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Friday, March 24, 2006

That's gross 


OK, let's move to real press releases. The Embassy of Afghanistan has issued this press release (also here) regarding Abdul Rahman:


Embassy of Afghanistan: Response to Public Inquiries About Mr. Abdul Rahman

To: National Desk

Contact: Joshua R. Gross, Media Relations Officer, Embassy of Afghanistan, Washington, 202-483-6410, ext.802, 203-895-7734 cell, gross@embassyofafghanistan.org

WASHINGTON, March 22 /Christian Wire Service/ -– The Embassy of Afghanistan greatly appreciates public concern about Mr. Abdul Rahman. We have received a significant number of inquiries about Mr. Rahman’s case, which initially involved a civil lawsuit in child custody filed by his family.

Please note that the Government of Afghanistan is fully aware of and pursuing the best ways to resolve Mr. Rahman’s case judicially. It is too early to draw any conclusion about the punishment, and we appreciate public understanding of the sensitivity of religious issues.

Afghanistan’s judicial system is currently evaluating questions raised about the mental fitness of Mr. Rahman, the results of which may end the proceedings. Hence we kindly request that the judicial process be given time to resolve Mr. Rahman’s case.

The Constitution of Afghanistan provides protection for freedom of religion. The Government of Afghanistan will ensure that the constitutional rights of its citizens, international principles, and the due judicial process are respected and implemented.



Regarding the last paragraph, the Government of Afghanistan, and for that matter Islam itself, has no problem with freedom of religion per se. If I go to Afghanistan, I will not automatically receive a death sentence. However, freedom of religion after renouncing Islam is another matter entirely, which I addressed here. Similarly, the mental competence issue, which may be the Afghan government's way to dodge this bullet, may not work here either, because even those proclaimed as Afghan moderates state that "[t]he government is playing games." (See quote from cleric Abdul Raoulf in this article.)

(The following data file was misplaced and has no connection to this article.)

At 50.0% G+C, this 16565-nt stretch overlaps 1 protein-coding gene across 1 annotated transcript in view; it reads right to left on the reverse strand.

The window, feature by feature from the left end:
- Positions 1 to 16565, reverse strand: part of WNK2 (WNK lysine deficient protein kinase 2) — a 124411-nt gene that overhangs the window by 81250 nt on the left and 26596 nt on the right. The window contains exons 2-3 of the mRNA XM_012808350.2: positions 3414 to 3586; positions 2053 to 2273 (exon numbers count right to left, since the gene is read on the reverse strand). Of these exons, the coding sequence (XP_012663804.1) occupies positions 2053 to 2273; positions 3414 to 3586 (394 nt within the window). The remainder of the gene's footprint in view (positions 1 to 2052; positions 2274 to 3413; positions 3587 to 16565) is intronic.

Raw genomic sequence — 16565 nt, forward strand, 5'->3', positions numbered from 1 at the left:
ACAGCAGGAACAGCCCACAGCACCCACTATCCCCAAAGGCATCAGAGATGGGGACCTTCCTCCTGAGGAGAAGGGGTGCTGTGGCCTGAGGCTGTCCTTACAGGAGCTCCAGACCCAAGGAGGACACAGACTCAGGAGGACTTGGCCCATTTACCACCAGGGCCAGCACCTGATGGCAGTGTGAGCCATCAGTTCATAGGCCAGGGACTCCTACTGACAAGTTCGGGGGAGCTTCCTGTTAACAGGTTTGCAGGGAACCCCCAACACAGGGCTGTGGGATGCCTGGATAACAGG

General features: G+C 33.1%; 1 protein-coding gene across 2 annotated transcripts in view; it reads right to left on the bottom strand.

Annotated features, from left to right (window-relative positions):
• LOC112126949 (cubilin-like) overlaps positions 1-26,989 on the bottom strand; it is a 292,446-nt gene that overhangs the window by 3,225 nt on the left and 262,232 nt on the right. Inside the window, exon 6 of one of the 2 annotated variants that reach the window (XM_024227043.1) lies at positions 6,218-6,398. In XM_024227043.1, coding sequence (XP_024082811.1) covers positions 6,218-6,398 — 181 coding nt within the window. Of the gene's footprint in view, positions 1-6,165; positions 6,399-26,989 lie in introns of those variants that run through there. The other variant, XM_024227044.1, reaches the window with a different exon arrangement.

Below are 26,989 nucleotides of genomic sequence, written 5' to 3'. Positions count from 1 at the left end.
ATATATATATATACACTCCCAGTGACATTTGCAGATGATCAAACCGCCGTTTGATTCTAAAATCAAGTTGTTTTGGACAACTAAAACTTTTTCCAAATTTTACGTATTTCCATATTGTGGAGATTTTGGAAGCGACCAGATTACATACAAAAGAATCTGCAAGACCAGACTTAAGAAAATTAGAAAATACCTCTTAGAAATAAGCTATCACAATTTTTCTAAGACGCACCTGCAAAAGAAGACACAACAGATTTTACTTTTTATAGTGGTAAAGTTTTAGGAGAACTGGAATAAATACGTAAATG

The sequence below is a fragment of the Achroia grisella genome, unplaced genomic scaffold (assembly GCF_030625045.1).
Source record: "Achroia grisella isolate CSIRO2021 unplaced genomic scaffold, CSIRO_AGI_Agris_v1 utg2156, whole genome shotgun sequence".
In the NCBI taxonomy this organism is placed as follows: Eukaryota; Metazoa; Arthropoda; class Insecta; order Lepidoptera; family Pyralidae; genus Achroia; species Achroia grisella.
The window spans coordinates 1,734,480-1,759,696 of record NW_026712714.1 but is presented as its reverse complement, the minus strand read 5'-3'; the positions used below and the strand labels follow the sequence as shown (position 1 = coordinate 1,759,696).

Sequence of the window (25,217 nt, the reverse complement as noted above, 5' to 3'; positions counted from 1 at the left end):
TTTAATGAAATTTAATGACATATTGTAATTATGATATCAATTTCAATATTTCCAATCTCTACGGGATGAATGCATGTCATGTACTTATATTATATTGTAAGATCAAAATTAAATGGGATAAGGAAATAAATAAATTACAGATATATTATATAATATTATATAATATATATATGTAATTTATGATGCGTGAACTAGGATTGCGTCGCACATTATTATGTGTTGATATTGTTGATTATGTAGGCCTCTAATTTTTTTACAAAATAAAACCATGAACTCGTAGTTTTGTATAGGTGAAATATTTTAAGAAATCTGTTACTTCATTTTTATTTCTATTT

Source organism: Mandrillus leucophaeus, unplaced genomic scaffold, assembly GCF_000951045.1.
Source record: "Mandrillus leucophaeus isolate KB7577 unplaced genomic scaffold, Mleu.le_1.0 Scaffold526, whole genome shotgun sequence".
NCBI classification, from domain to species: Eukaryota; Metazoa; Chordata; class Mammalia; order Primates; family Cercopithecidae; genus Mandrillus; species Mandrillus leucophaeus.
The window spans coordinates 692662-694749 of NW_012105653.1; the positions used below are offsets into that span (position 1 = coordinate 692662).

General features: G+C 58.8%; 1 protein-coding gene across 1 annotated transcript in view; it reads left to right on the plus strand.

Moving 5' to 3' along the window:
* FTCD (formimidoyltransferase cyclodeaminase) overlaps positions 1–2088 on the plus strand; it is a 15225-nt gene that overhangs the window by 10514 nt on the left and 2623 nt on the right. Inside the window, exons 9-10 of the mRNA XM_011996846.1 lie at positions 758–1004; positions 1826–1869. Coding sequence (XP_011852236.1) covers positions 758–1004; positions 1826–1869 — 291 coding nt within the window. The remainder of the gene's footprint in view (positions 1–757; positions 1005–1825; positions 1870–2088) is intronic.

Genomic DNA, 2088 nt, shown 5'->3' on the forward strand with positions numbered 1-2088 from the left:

Here is some information from the Afghanistan Embassy web page on travel:


Afghanistan is an Islamic country. An estimated 84% of the population is Sunni, following the Hanafi school of jurisprudence; the remainder is predominantly Shi'a, mainly Hazara. Despite attempts during the years of communist rule to secularize Afghan society, Islamic practices pervade all aspects of life. In fact, Islam served as the principal basis for expressing opposition to the communists and the Soviet invasion. Likewise, Islamic religious tradition and codes, together with traditional practices, provide the principal means of controlling personal conduct and settling legal disputes. Excluding urban populations in the principal cities, most Afghans are divided into tribal and other kinship-based groups, which follow traditional customs and religious practices.


Nothing about the constitution on THIS page.

From the Ontario Empoblog (Latest OVVA news here)

Comments:
This is the biggest dilema with supposedly "liberating" these Islamic countries. You cannot change culture and religion. The religion says he should die. They probably will declare him insane and let him immigrate to the US or another country, but the truth is his life is only saved because it became a big issue. What about the next one?
 
This is the first trial of this type under the new government.

Or at least the first formal trial. Frontier justice may be alive and well.
 
This kind of injustice based on ignorance is the worst kind of injustice to deal with. Couple of good posts OE!
 
I'm striving for 1% good posts, and I have a chance of making that percentage.
 
Thanks for the great information, Ontario. This case has really brought to light what HB said, the problem of liberating Islamic countries. It also brings to light the indisputable truth of violence that is at the very core of Islam. So many people have been led to believe that it is a religion of peace, when that is not the case.
 
I guess the issue is preaching vs. practice. Certainly there have been Christian practices over the centuries that have been deplorable, but is that the essence of our faith? Christ said that he brought a sword, and he did overturn the moneychangers' tables, but the revolution that Christ was aiming for was spiritual, not physical.

Some Muslims would probably argue that all of the Quran references to killing were meant for the time of Muhammad and do not apply to the present day. Others, such as the "moderate" Afghan spiritual leaders and Al Qaeda, would argue that they DO apply.
 
And now Abdul Rahman is alive and well and living in Italy. In a worldly sense he's not safe, but that's only in a worldly sense.
 
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